Drag Coefficient Modification
The average force in IL direction will be influenced by VIV. CF vibrations will normally lead to increased drag, while pure IL response may give increased or decreased drag depending on amplitude and frequency. VIVANA will in its present version apply the CF amplitude to calculate drag magnification for pure CF and combined CF and IL oscillations. Drag modification for pure IL cases is found by considering response frequency and amplitude.
1. Drag amplification for CF and combined CF and IL response
The drag coefficient of a cross section that vibrates in CF direction will be larger than for the fixed cylinder case. A simple way to describe the drag magnification is to find an empirical equation that gives a reasonably good fit to measured data. Two such equations have been published, and both apply the oscillation amplitude as the only parameter. The discrepancy between the two equations is most likely to be caused by use of different data, and the fact that other parameters like IL amplitude, Reynolds number and oscillation frequency are important.
The drag amplification factors DAF are given as:
Option 1. Blevins, (1990):
Option 2. Vandiver et, (1983):
The drag coefficient will hence be given by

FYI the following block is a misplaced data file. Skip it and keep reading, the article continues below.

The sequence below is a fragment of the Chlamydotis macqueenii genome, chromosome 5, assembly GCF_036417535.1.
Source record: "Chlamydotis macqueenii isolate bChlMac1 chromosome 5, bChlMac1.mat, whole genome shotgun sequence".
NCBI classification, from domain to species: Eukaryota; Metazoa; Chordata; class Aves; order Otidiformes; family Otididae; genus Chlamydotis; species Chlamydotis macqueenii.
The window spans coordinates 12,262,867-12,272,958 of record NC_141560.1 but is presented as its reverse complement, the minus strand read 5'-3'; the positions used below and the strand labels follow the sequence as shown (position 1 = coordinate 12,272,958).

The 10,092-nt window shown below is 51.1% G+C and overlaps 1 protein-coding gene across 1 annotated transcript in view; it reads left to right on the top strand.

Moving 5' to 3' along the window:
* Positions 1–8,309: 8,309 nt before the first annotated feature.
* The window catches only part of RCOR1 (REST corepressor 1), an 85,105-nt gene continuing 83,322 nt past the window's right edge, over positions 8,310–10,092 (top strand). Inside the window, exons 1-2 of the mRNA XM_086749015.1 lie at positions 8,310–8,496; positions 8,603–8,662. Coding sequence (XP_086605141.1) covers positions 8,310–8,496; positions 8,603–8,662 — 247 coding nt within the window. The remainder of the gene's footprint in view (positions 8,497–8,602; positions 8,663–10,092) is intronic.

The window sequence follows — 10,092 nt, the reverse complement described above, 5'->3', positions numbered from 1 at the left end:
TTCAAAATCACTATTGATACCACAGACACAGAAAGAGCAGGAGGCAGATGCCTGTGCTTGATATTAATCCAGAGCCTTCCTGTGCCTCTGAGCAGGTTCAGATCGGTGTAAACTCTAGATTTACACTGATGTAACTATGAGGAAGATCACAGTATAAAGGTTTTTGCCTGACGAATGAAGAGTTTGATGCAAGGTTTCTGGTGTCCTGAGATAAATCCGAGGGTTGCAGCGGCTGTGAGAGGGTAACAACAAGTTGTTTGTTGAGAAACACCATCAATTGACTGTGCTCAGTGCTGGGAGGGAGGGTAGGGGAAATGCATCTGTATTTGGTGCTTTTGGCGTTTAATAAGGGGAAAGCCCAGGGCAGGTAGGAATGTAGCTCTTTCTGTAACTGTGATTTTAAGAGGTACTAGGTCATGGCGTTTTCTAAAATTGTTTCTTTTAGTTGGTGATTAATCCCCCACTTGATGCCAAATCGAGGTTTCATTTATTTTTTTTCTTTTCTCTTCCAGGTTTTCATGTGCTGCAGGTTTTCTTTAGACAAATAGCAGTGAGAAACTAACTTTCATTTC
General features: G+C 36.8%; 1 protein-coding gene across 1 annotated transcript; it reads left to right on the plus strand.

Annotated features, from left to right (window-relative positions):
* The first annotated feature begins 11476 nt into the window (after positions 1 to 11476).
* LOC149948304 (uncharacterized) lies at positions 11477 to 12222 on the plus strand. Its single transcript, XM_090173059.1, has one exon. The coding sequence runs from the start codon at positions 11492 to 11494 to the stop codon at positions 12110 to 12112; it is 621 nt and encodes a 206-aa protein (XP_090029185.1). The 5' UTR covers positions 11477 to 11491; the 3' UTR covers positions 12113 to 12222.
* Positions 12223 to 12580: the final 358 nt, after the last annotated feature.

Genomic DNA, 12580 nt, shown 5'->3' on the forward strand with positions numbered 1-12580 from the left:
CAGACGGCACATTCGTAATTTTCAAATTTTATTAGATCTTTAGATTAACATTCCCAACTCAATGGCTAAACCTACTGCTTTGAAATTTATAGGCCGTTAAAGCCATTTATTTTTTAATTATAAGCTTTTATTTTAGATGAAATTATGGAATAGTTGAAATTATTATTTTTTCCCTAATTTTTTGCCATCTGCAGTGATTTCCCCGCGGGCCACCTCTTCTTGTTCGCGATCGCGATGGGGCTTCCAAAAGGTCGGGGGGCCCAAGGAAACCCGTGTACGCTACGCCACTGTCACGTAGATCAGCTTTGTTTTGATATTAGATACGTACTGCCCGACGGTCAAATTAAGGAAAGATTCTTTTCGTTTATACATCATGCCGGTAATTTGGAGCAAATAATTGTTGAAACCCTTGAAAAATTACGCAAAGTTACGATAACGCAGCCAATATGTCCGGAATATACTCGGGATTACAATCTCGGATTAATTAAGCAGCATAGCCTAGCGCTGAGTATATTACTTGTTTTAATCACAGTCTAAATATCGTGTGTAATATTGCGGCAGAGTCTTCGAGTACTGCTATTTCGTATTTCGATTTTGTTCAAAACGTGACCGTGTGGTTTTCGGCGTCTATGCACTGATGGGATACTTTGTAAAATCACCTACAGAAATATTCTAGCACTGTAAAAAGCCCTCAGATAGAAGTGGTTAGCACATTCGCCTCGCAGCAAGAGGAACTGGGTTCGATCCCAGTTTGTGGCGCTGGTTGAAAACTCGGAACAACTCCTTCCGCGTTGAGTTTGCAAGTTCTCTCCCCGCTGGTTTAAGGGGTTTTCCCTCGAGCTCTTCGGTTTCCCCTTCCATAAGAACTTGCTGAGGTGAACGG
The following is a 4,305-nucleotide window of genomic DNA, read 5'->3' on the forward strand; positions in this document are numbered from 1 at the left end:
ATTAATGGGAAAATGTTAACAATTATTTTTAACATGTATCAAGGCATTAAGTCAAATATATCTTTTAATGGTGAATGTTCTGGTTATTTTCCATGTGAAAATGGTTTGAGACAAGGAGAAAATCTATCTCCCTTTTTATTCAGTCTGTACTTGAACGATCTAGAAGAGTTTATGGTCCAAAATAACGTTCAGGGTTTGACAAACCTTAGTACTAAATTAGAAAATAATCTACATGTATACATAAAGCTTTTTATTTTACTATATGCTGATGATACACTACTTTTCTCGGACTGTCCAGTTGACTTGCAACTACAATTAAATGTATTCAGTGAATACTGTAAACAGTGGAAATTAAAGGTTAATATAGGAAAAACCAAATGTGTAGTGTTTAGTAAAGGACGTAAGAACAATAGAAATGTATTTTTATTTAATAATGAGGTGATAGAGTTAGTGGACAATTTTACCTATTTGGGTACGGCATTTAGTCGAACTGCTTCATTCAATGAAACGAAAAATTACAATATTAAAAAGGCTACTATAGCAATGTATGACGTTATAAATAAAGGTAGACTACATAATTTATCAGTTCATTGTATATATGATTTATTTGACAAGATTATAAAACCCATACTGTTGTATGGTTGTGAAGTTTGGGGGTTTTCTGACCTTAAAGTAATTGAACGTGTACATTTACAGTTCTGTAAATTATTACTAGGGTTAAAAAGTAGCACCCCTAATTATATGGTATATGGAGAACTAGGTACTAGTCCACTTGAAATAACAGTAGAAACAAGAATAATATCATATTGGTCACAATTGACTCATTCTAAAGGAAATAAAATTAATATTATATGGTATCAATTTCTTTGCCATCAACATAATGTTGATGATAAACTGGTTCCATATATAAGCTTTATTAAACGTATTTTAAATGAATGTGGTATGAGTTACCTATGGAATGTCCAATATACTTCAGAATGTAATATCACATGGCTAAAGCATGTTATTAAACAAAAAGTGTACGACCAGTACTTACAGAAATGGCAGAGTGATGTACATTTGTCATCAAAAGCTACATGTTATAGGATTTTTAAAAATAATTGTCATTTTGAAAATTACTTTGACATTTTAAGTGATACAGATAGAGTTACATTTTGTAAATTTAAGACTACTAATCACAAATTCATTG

where

\(\mathrm {\displaystyle C_d(\frac{A}{D})_i\quad }\) Amplified drag coefficient at element \(\mathrm {i}\), CF amplitude \(\mathrm {A}\) and diameter \(\mathrm {D}\)

\(\mathrm {C_d(A=0)\quad }\) User specified drag coefficient valid for a fixed cylinder

\(\mathrm {A_{rms,i}\quad }\) rmsvalue of the response at element \(\mathrm {i}\)
The user can specify that results from one of these equations or both are stored on the .res or .mpf files.
2. Drag adjustment for pure inline VIV
VIVANA calculates drag amplification for pure inline VIV by using the results from Aronsenâ€™s pure IL experiments, see Blevins, (1990). These results give \(\mathrm {C_D}\) for simultaneous values of the nondimensional oscillation frequency and amplitude, \(\mathrm {C_{D,IL}(\hat{f},A/D)}\), see Table 1.
The tests were carried out for constant diameter and flow velocity that gave a constant Reynolds number of \(\mathrm {24~000}\). The drag coefficient for a nonvibrating cylinder was found to be \(\mathrm {1.33}\) from the same test apparatus.
2.1. Drag coefficients for pure inline VIV.
\(\mathrm {\hat{f}}\)  \(\mathrm {\displaystyle \frac{A}{D}=0.00}\)  \(\mathrm {\displaystyle \frac{A}{D}=0.05}\)  \(\mathrm {\displaystyle \frac{A}{D}=0.10}\)  \(\mathrm {\displaystyle \frac{A}{D}=0.15}\)  \(\mathrm {\displaystyle \frac{A}{D}=0.20}\)  \(\mathrm {\displaystyle \frac{A}{D}=0.25}\)  \(\mathrm {\displaystyle \frac{A}{D}=0.30}\) 

0.20 
1.33 
1.40 
1.40 
1.40 
1.60 
1.60 
1.80 
0.25 
1.33 
1.40 
1.40 
1.48 
1.75 
1.80 
1.80 
0.30 
1.33 
1.40 
1.70 
1.85 
1.80 
1.80 
1.80 
0.35 
1.33 
1.70 
1.80 
1.80 
1.40 
1.15 
1.00 
0.40 
1.33 
1.60 
1.40 
1.10 
0.95 
0.90 
0.80 
0.45 
1.33 
1.35 
1.05 
0.85 
0.80 
0.75 
0.70 
0.50 
1.33 
1.25 
0.95 
0.80 
0.70 
0.70 
0.70 
0.55 
1.33 
1.20 
0.85 
0.70 
0.75 
0.60 
0.65 
0.60 
1.33 
1.10 
0.75 
0.60 
0.58 
0.58 
0.59 
0.65 
1.33 
1.10 
0.70 
0.57 
0.55 
0.55 
0.55 
0.70 
1.33 
1.00 
0.67 
0.55 
0.53 
0.54 
0.54 
0.75 
1.33 
0.95 
0.64 
0.55 
0.50 
0.52 
0.53 
0.80 
1.33 
0.90 
0.60 
0.51 
0.47 
0.50 
0.48 
0.85 
1.33 
0.80 
0.57 
0.47 
0.46 
0.48 
0.50 
0.90 
1.33 
0.80 
0.57 
0.47 
0.45 
0.47 
0.49 
The drag amplification factor for inline VIV is now found as